The Defense Department will revise its final request for bids in a massive information technology services contract known as ENCORE III following months of industry complaints about the agency’s strategy for deciding the winning bidders, including two formal protests that were upheld by the Government Accountability Office last week.
The Defense Information Systems Agency said it would update the RFP to fix some of the problems pointed out by protestorsBooz Allen Hamilton and CACI. GAO agreed with the companies’ protests on at least two points in a decision Wednesday, saying DISA didn’t provide any reasonable basis for evaluating contractors’ costs in the parts of the potential $17.5 billion multiple-award contract that were set to be awarded on a cost-plus basis, and lacked an adequate scheme for deciding whether bidders’ prices were reasonable.
“We will amend the ENCORE III RFP in accordance with the findings and decision of the GAO, which pertains only to limited aspects of the cost/price evaluation,” Douglas Packard, DISA’s procurement executive said in a statement Friday afternoon. “It is the mission of the Procurement Services Directorate and Defense Information Technology Contracting Organization (DITCO) to be the premier DOD cyber procurement workforce. It is always our goal to obtain global and mobile information technologies and capabilities on behalf of our national defense mission partners through timely, quality, and ethical contracting. In doing so, we fully embrace the tenants of Mr. Kendall’s Better Buying Power.”
The reference to Frank Kendall, the undersecretary of Defense for acquisition, technology and logistics, and his Better Buying Power initiative appeared to be a nod toward the concerns federal IT vendors have been expressing about the ENCORE solicitation since at least last fall, after DISA made it clear that it wanted to award the contract on a lowest-cost technically acceptable (LPTA) basis.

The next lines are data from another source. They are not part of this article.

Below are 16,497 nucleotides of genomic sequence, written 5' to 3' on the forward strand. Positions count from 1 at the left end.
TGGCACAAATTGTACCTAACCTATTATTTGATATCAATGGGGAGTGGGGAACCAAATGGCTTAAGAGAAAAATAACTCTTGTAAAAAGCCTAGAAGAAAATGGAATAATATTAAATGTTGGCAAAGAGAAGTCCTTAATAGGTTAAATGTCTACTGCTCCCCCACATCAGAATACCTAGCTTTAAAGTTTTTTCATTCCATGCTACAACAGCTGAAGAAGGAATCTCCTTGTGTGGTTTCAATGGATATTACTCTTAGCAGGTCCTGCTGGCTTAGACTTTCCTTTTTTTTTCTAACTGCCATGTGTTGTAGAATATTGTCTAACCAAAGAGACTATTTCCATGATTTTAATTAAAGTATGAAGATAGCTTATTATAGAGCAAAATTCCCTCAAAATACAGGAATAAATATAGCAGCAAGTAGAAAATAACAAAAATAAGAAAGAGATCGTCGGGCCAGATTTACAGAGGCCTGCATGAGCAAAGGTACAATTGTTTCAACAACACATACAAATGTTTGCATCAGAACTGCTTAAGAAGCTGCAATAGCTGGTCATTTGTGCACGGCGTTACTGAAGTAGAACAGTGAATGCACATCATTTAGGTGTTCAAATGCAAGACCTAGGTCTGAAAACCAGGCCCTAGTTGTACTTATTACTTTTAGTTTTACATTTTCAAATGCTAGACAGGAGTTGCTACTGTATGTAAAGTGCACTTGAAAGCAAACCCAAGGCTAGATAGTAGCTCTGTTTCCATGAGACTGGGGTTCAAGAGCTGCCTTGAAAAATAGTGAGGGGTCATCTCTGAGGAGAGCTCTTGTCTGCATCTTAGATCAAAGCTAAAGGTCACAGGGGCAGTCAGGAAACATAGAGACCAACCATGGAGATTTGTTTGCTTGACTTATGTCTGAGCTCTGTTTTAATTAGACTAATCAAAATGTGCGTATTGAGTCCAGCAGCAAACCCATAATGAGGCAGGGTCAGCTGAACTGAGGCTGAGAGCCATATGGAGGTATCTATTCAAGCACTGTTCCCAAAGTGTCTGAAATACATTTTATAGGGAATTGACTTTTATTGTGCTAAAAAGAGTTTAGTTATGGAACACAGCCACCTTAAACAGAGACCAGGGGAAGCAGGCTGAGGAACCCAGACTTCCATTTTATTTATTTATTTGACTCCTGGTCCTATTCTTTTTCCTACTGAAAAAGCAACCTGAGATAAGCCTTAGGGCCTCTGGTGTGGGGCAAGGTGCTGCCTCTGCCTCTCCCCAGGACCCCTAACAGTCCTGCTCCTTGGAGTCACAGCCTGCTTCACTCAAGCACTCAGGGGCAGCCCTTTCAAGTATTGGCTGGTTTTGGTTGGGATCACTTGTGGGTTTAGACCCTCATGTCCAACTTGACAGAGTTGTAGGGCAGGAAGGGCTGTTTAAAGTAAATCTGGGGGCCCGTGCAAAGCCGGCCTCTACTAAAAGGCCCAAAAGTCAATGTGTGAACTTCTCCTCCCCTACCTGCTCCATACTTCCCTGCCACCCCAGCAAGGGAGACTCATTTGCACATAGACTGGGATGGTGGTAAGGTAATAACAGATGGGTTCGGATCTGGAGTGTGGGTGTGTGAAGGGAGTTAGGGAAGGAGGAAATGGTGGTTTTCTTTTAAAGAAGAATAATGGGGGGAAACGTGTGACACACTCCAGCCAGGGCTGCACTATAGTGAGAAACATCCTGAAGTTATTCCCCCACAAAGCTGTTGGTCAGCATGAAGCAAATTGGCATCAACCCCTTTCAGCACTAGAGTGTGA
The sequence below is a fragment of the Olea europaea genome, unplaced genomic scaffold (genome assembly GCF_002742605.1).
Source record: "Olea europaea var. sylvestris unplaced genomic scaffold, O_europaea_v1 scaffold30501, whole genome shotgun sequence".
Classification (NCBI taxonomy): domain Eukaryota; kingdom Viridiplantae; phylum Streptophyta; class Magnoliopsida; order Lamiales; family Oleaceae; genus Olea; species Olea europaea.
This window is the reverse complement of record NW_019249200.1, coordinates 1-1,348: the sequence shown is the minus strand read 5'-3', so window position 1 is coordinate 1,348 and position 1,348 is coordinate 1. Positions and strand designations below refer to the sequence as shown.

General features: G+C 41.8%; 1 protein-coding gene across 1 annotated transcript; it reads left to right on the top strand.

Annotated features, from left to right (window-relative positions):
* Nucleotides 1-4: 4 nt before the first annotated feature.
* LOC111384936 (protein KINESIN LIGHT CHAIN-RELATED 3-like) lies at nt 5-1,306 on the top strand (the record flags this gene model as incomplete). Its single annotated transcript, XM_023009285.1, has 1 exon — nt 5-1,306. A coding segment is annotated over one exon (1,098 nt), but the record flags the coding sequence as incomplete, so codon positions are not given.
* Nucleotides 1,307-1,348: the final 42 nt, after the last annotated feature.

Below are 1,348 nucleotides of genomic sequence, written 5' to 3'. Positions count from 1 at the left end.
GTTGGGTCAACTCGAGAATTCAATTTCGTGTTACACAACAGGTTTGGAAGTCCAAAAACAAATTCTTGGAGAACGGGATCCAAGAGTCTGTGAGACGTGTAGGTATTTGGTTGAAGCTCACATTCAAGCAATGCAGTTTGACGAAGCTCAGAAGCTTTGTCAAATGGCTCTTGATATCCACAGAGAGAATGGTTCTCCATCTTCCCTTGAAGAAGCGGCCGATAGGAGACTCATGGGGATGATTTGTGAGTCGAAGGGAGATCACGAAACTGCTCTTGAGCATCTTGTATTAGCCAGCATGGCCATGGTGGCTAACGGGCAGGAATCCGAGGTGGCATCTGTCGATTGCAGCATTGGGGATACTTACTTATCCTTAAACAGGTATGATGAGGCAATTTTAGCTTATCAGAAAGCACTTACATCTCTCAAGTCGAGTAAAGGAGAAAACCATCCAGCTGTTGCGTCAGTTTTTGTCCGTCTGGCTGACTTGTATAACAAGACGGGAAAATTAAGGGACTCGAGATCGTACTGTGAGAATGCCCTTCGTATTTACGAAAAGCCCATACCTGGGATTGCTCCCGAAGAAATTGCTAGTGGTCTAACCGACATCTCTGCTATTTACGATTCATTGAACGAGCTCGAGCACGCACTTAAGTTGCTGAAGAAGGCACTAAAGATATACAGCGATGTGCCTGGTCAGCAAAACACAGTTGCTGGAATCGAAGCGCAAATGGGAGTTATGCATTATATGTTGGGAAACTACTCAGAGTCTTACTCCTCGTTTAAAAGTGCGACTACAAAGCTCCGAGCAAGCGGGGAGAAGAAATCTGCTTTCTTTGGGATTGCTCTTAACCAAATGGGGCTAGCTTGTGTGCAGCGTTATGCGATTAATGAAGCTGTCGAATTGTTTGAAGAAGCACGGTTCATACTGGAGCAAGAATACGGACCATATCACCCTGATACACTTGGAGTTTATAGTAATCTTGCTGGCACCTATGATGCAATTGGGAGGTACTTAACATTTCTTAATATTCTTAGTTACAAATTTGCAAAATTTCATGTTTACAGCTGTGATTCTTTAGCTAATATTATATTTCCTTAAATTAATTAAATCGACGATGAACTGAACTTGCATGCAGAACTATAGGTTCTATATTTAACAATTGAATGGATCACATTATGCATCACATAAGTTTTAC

The Coalition for Government Procurement was the first large industry group to raise concerns about ENCORE III, saying in a letter directly to Kendall last October that DISA’s strategy seemed to contravene his memos and statements that instructed DoD to only use LPTA when contracting organizations had firmly-established, well-understood requirements.
The Professional Services Council and the IT Alliance for Public Sector followed suit with a similar letter to Kendall in April, just before the final ENCORE III RFP was released.
GAO has yet to release the full text of last week’s ENCORE III decision. Based on the short statement it issued last week, it’s not necessarily saying DISA can’t stick with its fundamental plans to use LPTA as its main criteria for evaluating prospective vendors for spots on the IDIQ contract. But it has more work to do if it’s going to use price as its main basis for picking up to 20 large contractors over up to 10 years, especially since it’s been unwilling to tell prospective bidders how much the department plans to spend on those services.